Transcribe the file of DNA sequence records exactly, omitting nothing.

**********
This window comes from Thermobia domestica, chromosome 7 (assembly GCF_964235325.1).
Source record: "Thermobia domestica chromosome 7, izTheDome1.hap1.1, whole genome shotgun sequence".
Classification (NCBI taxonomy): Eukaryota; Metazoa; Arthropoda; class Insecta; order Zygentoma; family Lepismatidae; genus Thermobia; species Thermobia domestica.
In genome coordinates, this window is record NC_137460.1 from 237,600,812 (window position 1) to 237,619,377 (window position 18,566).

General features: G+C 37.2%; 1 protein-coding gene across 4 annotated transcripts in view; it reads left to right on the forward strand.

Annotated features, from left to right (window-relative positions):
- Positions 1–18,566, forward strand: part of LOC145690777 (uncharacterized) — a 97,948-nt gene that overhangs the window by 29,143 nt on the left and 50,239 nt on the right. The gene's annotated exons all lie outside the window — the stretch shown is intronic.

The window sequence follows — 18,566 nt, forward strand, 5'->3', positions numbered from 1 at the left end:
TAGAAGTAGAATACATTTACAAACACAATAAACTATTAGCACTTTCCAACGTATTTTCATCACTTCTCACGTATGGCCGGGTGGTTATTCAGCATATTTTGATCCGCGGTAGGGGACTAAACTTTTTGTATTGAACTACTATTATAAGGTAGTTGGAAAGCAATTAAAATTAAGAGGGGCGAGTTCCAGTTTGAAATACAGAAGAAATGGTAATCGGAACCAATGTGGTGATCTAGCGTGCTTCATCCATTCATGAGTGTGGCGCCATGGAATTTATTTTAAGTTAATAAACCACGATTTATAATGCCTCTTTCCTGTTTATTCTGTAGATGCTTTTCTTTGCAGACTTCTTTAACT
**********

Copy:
This window comes from Thermobia domestica, chromosome 7 (assembly GCF_964235325.1).
Source record: "Thermobia domestica chromosome 7, izTheDome1.hap1.1, whole genome shotgun sequence".
Classification (NCBI taxonomy): Eukaryota; Metazoa; Arthropoda; class Insecta; order Zygentoma; family Lepismatidae; genus Thermobia; species Thermobia domestica.
In genome coordinates, this window is record NC_137460.1 from 237,600,812 (window position 1) to 237,619,377 (window position 18,566).

General features: G+C 37.2%; 1 protein-coding gene across 4 annotated transcripts in view; it reads left to right on the forward strand.

Annotated features, from left to right (window-relative positions):
- Positions 1–18,566, forward strand: part of LOC145690777 (uncharacterized) — a 97,948-nt gene that overhangs the window by 29,143 nt on the left and 50,239 nt on the right. The gene's annotated exons all lie outside the window — the stretch shown is intronic.

The window sequence follows — 18,566 nt, forward strand, 5'->3', positions numbered from 1 at the left end:
TAGAAGTAGAATACATTTACAAACACAATAAACTATTAGCACTTTCCAACGTATTTTCATCACTTCTCACGTATGGCCGGGTGGTTATTCAGCATATTTTGATCCGCGGTAGGGGACTAAACTTTTTGTATTGAACTACTATTATAAGGTAGTTGGAAAGCAATTAAAATTAAGAGGGGCGAGTTCCAGTTTGAAATACAGAAGAAATGGTAATCGGAACCAATGTGGTGATCTAGCGTGCTTCATCCATTCATGAGTGTGGCGCCATGGAATTTATTTTAAGTTAATAAACCACGATTTATAATGCCTCTTTCCTGTTTATTCTGTAGATGCTTTTCTTTGCAGACTTCTTTAACT